Legend has it that every seat in the Teatro Carlos Gomes, in Centro's Praça Tiradentes, was ripped up and chucked out of the building following a 1987 show by Titãs, the fans left fired up, hungry for more and, it would seem, destructive by the aural onslaught of Cabeça Dinossauro, the album released a year earlier. This was politically charged, occasionally skanking, always potent rock that would remain a benchmark in Brazilian music for 25 years.
Listening to the live version recorded in June 2012 at Lapa’s Circo Voador, not a kilometre from that incendiary performance, it is clear that the power is still running deep. The big-riffing ‘Estado Violéncia’ now comes with added axe still wielded by Mike Bellotto, whilst drummer Mario Fabriste leads the charge with some seriously heavy hitting on ‘Porrada’, the sticksman stepping into the shoes of original member Charles Gavin.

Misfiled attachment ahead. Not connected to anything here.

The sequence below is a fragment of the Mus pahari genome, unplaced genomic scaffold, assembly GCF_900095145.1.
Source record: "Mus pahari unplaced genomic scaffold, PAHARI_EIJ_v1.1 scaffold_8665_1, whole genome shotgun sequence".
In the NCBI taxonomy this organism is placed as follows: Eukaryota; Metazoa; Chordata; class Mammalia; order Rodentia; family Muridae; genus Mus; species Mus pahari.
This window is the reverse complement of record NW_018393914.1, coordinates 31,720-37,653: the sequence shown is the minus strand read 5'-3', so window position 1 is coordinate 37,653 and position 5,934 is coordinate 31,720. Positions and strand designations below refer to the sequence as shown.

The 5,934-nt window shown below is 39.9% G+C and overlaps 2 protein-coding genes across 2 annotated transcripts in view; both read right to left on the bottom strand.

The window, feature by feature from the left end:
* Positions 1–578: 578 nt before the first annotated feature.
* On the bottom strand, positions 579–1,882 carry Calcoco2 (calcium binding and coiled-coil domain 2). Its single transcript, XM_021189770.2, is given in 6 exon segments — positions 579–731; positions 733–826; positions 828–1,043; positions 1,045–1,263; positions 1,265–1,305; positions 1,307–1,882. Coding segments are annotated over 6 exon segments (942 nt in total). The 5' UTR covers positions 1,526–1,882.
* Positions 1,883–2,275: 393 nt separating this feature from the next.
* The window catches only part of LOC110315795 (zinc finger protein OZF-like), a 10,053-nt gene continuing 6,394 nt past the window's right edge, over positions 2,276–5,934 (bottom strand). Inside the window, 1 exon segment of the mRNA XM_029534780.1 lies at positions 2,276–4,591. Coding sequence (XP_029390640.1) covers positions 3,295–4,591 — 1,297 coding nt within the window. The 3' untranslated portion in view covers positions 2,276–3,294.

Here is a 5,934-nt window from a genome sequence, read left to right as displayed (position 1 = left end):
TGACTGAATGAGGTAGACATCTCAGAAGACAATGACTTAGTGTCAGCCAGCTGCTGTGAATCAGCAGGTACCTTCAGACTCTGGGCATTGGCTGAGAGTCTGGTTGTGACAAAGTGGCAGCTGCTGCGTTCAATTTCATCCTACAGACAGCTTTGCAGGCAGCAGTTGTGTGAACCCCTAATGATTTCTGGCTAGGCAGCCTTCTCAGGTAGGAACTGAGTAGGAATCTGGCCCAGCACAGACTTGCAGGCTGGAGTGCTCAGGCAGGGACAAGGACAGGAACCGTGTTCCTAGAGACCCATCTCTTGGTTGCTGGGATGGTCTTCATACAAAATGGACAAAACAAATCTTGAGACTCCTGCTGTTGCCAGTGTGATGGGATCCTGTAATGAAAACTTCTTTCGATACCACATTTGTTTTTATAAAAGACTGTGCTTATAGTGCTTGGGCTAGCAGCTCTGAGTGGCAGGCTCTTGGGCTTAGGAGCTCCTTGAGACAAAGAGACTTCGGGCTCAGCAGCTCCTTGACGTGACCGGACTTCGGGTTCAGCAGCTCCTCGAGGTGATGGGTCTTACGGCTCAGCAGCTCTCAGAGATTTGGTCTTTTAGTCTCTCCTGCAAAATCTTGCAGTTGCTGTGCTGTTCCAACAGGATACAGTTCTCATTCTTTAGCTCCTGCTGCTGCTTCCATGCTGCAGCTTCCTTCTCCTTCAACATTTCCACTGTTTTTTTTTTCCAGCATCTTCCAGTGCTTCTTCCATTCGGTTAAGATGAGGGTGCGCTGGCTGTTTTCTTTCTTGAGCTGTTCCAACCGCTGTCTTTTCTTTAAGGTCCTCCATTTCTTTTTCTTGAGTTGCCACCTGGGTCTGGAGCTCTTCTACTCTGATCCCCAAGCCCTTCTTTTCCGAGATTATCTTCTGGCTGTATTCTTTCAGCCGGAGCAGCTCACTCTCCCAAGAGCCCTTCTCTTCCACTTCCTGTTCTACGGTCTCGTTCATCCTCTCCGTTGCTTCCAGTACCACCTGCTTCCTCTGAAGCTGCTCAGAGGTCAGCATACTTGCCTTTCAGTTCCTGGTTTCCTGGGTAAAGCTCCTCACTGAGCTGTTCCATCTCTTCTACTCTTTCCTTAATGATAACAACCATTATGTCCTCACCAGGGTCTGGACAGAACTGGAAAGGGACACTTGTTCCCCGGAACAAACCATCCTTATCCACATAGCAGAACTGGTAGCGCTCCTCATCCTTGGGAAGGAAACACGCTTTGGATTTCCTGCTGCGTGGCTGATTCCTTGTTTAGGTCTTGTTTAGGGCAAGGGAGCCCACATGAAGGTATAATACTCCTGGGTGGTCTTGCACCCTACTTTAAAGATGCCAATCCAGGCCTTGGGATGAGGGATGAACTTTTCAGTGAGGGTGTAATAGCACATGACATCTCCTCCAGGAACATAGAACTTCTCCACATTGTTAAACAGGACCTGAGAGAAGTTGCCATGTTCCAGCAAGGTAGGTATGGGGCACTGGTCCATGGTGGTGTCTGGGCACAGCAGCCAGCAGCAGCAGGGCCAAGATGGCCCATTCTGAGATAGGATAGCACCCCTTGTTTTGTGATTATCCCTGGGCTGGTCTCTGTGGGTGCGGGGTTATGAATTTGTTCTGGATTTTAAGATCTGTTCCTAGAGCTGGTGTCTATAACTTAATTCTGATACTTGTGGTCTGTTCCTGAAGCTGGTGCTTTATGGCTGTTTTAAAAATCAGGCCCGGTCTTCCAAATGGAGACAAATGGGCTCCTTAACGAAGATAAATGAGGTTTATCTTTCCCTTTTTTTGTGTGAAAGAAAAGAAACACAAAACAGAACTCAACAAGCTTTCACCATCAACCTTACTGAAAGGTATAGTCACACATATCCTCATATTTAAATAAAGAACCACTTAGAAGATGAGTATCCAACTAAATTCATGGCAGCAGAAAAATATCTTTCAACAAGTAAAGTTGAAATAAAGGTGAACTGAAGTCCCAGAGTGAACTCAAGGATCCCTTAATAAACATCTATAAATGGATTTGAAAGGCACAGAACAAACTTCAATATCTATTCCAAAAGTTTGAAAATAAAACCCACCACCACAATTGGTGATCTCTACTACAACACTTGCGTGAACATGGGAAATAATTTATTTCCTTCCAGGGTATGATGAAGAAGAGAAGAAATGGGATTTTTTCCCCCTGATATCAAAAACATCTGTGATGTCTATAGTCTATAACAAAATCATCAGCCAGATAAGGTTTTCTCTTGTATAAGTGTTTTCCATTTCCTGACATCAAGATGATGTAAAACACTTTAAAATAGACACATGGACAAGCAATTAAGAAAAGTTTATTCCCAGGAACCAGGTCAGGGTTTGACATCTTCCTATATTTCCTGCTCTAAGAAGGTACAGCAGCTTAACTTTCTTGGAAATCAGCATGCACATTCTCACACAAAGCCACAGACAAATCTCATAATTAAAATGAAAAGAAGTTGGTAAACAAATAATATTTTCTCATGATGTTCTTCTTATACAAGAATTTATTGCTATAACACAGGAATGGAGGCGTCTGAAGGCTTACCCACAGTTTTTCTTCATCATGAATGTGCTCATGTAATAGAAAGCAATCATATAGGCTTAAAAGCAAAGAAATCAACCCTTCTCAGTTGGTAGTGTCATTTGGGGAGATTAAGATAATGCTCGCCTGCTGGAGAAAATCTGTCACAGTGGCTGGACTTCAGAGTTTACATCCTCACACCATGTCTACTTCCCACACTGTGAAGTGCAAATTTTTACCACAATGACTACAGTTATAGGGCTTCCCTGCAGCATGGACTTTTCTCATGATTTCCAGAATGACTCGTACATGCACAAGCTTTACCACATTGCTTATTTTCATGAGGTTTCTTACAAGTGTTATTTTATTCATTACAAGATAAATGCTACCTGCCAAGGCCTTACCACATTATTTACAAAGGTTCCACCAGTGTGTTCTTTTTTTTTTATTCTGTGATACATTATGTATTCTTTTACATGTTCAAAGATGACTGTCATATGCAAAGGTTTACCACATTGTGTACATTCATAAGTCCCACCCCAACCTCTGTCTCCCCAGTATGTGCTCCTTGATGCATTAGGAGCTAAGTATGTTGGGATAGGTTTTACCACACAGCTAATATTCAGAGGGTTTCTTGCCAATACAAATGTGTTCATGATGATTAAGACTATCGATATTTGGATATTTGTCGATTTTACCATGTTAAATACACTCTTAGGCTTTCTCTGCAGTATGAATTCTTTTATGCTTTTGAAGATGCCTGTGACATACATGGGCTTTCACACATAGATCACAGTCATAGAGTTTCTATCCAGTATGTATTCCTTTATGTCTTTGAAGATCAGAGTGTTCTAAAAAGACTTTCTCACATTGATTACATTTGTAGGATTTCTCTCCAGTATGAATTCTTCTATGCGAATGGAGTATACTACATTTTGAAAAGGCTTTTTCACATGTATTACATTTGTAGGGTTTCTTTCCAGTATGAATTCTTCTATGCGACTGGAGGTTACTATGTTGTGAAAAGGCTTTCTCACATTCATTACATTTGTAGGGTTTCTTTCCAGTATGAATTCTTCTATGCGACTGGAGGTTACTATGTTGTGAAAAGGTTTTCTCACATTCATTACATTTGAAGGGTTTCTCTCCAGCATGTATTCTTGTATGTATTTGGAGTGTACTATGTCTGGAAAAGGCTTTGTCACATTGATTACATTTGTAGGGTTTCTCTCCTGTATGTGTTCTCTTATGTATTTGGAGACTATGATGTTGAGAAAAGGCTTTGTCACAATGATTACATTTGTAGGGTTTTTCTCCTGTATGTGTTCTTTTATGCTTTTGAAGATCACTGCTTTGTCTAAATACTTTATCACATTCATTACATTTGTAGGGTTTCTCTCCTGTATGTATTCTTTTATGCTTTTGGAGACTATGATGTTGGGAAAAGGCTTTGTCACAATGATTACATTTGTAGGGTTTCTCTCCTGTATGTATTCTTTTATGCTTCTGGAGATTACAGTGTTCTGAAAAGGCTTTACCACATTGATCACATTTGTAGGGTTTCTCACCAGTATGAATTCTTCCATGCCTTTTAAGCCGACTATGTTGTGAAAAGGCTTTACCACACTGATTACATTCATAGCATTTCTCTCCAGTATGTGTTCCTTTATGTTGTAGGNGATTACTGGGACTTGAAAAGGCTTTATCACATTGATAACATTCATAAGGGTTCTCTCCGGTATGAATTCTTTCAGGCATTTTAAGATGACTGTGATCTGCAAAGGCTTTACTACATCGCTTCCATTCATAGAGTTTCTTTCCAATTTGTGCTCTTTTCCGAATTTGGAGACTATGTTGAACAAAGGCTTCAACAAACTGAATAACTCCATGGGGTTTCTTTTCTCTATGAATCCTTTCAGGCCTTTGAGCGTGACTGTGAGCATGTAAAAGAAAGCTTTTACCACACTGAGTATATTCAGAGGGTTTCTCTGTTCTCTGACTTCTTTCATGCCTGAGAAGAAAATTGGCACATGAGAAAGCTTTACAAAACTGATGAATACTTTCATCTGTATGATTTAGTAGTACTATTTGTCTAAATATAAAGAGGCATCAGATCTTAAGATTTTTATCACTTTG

Their poppiest moments sneak out on the English-flecked ‘Homem Primata’, and the band wears its late-eighties, New Order influences more loudly on set-closer ‘O Que’ than anywhere else, extending into a six-minute jam that looks even better than it sounds on the live DVD released at the same time. The trouble is, everything is over before it has begun, leaving the faithful once again pent up once the crowd's cheers die down, but this time in the confines of their living room.
This may not be considered the ‘classic’ line-up, without the guidance and undoubted charisma of Arnaldo Antunes and main singer Nando Reis, but the paired-down version still creates enough of a ruckus to potentially leave the yard littered with items of furniture.